- Firewall a point in the network where unwanted incoming packets are blocked. Every router acts as a basic firewall; there are also special hardware firewalls and software firewalls.
- DHCP The Dynamic Host Configuration Protocol, the system that lets your Internet Service Provider (ISP) give your modem an Internet Protocol (IP) address and then lets your router give each of your computers its own local IP address. It also tells your computers how to find the server that turns hostnames like google.com into IP addresses, so your computer can connect to websites.
- WEP Wired Equivalent Privacy, an older security protocol that helped prevent hackers from snooping on wireless communications. No longer secure against serious hackers but good enough to keep typical neighbors from eavesdropping on your Facebook chats.
- WPA or WPA2 Wifi Protected Access, the current security protocol that prevents hackers from snooping on your wireless communication. In homes and small offices, you create a password on the router which each user uses to securely connect to the Internet through the router. You will find these terms when setting up your network security.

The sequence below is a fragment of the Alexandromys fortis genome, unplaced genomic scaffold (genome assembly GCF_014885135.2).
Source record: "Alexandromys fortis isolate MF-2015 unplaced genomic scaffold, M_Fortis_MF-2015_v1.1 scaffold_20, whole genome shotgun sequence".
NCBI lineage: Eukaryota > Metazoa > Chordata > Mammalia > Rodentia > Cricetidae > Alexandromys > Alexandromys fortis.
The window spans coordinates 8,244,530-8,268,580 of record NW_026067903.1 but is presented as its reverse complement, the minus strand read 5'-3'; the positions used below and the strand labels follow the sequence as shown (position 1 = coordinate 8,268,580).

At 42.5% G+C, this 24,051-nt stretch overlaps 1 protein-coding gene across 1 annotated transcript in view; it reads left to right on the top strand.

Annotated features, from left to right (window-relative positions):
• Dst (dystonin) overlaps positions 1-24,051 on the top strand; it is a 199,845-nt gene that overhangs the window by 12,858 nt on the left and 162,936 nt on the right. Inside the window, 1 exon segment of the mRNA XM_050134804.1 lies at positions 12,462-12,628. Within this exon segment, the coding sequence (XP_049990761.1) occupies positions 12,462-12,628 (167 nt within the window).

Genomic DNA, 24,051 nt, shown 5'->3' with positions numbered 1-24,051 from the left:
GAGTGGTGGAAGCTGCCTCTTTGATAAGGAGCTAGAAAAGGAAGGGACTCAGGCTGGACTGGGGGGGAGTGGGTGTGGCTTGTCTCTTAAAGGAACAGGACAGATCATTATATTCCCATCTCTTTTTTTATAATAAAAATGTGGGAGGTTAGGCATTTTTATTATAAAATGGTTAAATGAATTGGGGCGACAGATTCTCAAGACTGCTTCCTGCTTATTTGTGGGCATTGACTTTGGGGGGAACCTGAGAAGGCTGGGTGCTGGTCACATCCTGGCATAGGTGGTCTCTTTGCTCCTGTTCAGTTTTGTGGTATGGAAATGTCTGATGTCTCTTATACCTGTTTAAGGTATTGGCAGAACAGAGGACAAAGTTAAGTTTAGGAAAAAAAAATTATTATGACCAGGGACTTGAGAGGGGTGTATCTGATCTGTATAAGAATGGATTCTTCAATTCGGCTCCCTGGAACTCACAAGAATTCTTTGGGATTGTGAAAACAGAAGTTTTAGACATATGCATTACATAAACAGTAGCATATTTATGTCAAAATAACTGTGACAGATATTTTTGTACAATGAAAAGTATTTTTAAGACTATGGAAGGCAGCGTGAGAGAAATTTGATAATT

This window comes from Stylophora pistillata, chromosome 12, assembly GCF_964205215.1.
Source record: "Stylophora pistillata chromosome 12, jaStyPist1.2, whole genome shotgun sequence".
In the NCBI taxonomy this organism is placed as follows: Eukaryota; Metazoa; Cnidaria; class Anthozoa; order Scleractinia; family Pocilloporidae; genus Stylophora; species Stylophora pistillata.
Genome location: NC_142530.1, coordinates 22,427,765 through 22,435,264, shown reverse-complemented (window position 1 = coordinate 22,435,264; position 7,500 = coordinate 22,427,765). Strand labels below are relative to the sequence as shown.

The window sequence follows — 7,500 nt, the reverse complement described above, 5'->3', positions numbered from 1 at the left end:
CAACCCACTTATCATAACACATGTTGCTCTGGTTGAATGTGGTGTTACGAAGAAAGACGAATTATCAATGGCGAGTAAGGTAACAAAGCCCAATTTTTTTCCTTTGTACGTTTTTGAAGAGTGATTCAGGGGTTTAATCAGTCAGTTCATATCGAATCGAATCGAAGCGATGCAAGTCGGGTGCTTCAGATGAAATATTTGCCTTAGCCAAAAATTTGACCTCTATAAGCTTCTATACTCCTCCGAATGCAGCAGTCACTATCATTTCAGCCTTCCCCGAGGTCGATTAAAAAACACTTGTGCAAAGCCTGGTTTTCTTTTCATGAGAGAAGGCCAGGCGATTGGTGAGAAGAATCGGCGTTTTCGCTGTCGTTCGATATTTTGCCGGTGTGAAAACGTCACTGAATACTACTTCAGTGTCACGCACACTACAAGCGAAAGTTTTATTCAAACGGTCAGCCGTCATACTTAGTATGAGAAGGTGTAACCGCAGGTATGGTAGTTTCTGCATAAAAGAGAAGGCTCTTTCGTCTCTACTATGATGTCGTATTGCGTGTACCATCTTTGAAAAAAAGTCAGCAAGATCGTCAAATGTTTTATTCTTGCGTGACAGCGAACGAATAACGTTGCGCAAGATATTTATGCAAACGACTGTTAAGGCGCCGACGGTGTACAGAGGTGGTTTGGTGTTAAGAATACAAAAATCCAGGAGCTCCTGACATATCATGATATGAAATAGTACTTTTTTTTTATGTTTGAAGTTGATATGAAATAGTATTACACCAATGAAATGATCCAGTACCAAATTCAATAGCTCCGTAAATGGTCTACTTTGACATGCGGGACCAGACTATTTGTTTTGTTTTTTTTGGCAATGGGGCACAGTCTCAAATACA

- SSID Service Set IDentifier, the name of a wireless network. In homes and small offices, each router has its own SSID, but in larger offices, hotels, and campuses, several routers (up to several thousands) will all share the same SSID, letting you use your laptop over a wide distance.
- Hidden SSID A SSID which is not broadcast publicly, making it more difficult for casual users to access your wireless network. It does not add any security against even the most basic hackers or anyone with a free wireless packet sniffer.
- IP Address Internet Protocol address, the unique number which identifies your computer to other computers on the same network. Public IP addresses are those on the Internet. Private IP addresses are those which only apply to your home network. Private IP addresses usually start with 10 or 192.168.
- MAC Address or Wireless MAC Address The unique identifier for each individual network card, sort of like a universal serial number. The MAC address is used by the Ethernet and 802.11 protocols which handle sending the electricity or radio waves holding Internet Protocol packets from your computer to the router and back. Some cable and DSL modems are set to only work with particular MAC addresses, but all computers and most routers can forge their MAC addresses.